The easiest solution is to adjust the system font sizes. This can be done by installing the unity-tweak-tool via sudo apt-get install unity-tweak-tool. Then run the utility either via the command line or through unity. Navigate to the Fonts section and then you can adjust several system font sizes to your liking.[9]

Sources

  1. Ubuntu Forums: “Problem booting Lenovo Thinkpad W541” by manadi
  2. Ubuntu Launchpad Bug #1437386 by manadi
  3. Ubuntu Forums: “How to set NOMODESET and other kernel boot options in grub2” by P4man
  4. Ask Ubuntu: “install nvidia driver instead nouveau” by Dor Zohar
  5. Ubuntu Wiki: “Bumblebee”
  6. Ask Ubuntu: “bumblee on Ubuntu 15.04” by Dima
  7. Debian: “How to build mesa”
  8. Surfing Troves: “Defeating the MesaLib installation issues”
  9. How-to-Geek: “Resizing Unity Launcher Icons”
  10. Ask Ubuntu: “Does Ubuntu 16.04 support hybrid grafics cards (bumblebee)” by JOnathanJOnes
Advertisements

23 thoughts on “Linux on a Lenovo Thinkpad W541”

  1. On linux mint:

    $ sudo apt-get build-dep mesa
    Reading package lists… Done
    Building dependency tree
    Reading state information… Done
    E: You must put some ‘source’ URIs in your sources.list

    Mesa is a debian-only package it looks like.

  2. Hi,
    I have beside me a brand new w541 I got today.
    It spits out strange messages and screens but eventually boots into the graphical GUI using the mint 17.2 live DVD.
    The machine was configured to have Windows 7 in legacy mode per my request.

    In your opinion, can I safely install mint and let it partition the HD? I am terrified of bricking this expensive machine (16GB, 500SSD).

    Thanks, Jo

    1. I’ve never used mint so I am not sure if you will run into the same problems I had with Fedora and Ubuntu. In my quest to get Linux on my w541 I attempted to install Fedora several times. Each time the GUI installer completely froze and I had to hard boot the machine but it did not break anything. If you are trying to install to the same drive as your Windows installation and you want to keep the Windows installation then the worst thing that could likely happen if your installation fails is losing your Windows partition if it messes up your partition table (I installed to a different disk so I’m not sure how likely this is). Then you would just have to reinstall it so make sure that everything is backed up and you have access to a Windows 7 installer.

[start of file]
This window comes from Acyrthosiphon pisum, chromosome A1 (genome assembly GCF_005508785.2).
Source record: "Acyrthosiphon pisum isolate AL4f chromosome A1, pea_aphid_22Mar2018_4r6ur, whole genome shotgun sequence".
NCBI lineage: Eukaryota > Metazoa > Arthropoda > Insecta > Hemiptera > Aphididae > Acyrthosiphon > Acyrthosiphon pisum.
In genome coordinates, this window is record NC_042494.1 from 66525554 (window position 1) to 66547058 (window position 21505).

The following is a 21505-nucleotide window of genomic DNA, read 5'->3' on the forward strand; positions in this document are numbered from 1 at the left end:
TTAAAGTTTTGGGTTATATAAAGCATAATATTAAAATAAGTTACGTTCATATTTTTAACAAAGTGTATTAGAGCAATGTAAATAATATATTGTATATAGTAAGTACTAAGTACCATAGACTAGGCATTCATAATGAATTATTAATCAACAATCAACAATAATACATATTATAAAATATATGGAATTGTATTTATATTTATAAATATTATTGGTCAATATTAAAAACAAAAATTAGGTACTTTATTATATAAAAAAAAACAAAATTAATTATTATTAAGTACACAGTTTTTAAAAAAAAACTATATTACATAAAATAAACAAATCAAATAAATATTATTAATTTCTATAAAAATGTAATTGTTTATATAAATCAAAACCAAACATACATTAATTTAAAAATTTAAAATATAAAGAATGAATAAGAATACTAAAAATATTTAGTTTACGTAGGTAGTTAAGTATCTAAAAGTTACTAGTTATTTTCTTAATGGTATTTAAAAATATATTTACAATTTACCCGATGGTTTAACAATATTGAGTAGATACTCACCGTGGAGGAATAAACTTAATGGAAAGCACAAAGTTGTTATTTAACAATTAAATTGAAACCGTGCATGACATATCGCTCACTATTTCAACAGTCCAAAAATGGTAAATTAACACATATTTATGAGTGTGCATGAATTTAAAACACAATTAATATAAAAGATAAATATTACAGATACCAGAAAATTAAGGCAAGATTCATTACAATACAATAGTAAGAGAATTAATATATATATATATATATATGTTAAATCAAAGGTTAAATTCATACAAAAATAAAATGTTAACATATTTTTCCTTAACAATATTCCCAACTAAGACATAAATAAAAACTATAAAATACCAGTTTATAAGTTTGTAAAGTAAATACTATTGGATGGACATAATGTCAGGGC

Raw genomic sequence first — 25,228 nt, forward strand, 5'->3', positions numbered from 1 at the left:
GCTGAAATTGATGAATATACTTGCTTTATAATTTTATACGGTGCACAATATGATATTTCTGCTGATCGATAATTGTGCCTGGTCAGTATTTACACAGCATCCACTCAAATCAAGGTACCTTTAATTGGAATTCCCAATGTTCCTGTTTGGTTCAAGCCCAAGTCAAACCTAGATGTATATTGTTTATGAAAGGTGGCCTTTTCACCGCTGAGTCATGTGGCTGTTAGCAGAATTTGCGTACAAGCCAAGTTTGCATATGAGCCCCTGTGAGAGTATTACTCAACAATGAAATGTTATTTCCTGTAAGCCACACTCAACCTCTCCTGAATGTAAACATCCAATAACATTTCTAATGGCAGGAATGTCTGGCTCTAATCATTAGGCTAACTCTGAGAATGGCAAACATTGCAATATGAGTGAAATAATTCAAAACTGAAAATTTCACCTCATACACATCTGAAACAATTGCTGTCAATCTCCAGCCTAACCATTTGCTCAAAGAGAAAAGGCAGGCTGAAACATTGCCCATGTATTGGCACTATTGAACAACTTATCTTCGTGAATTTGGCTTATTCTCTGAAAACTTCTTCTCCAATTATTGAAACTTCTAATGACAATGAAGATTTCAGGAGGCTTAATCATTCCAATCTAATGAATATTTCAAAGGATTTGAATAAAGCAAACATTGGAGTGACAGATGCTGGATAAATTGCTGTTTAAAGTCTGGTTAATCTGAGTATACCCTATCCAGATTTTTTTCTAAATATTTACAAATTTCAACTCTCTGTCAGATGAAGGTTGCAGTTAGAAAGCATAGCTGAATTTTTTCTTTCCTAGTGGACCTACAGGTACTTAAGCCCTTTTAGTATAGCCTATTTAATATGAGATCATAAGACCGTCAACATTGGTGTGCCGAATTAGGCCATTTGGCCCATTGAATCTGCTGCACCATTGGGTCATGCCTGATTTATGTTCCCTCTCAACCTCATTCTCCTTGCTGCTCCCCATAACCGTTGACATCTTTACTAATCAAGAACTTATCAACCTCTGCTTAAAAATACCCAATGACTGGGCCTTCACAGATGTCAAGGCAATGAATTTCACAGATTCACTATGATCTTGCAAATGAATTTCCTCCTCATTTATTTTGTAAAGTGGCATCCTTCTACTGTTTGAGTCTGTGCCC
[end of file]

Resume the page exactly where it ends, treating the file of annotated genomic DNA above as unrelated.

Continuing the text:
3. Hi, thanks for sharing all this info.
    I am looking for a linux laptop and that w541 seems ok, but first i am doi
    ng some linux related research to avoid some later disapointments…
    In the past i’ve managed to install diferent kind of distros in really old machines(12 yrs old +), but i confess that i am a bit afraid with brand new hardware… So, i have a few questions: do you have any regrets about your choice (w541)? And is the 3K display worthy? Specially if not doing any specialized graphic design… Also, how is the behavior on external monitors(1920×1080 and/or 2560×1440) and with virtual box?
    Thanks, Nelson B.

    1. The only thing I would bring up to someone considering the w541 is the that it may be hard to setup due to the issues I ran into. However, now that I have it setup I don’t really have any complaints. I mainly got the w541 as a work station for development and not as a media center but I got the upgraded graphics card anyway in case I wanted to do something graphics related. I have seen the integrated Intel card struggle on certain web video players but the NVIDIA card powers through it. The keyboard is pretty good for typing and the numpad is an added benefit. I think the arrow keys could be a little bigger but they are at least easy to find by touch. The trackpad is also quite good. I don’t really use the nub (trackpoint) but I can say it functions much better than other ones I have encountered on older laptops.

      The 3K display looks nice but I don’t think there is enough explicit support for >1080p displays yet. The Windows UI is sized appropriately but certain programs open all squished and the default zoom on browsers makes text too small to read comfortably (though the zoom can obviously be adjusted). Also, the Ubuntu UI is not as well sized as the Windows UI so hopefully you have good eyesight if you go that route. If you want to be an early adopter to help push developers to add explicit support for high resolution displays then you can get by fine but otherwise I don’t think the world is ready for 3K+ yet.

      I have used an external 1920×1080 display with it with no problems though note that you will need lightning adapters to hook up with anything other than VGA. I have used VMware with Windows Host and Guest and it seems to work quite well though I am using it on a non-stock SSD which I feel is necessary to get any kind of usability out of a VM. I would recommend getting the cheapest storage and RAM options when ordering the w541 and then buy your own replacements as they never tell you the brands of their different component options and I am particular about the computer component brands I stick in my machines.

  4. Hi all,
    I installed mint 17.2 on my brand new w541, and while it shows
    “mmc0 unknown controller version(3), You may experience problems”
    The installation went quickly and without a hitch. Apart from not being able to use the nvidia things seemed ok, BUT::

    The VGA port is broken (washed out colours), and I hope this signals there is something wrong with the whole unit, but I suspect some of it is broken Linux support.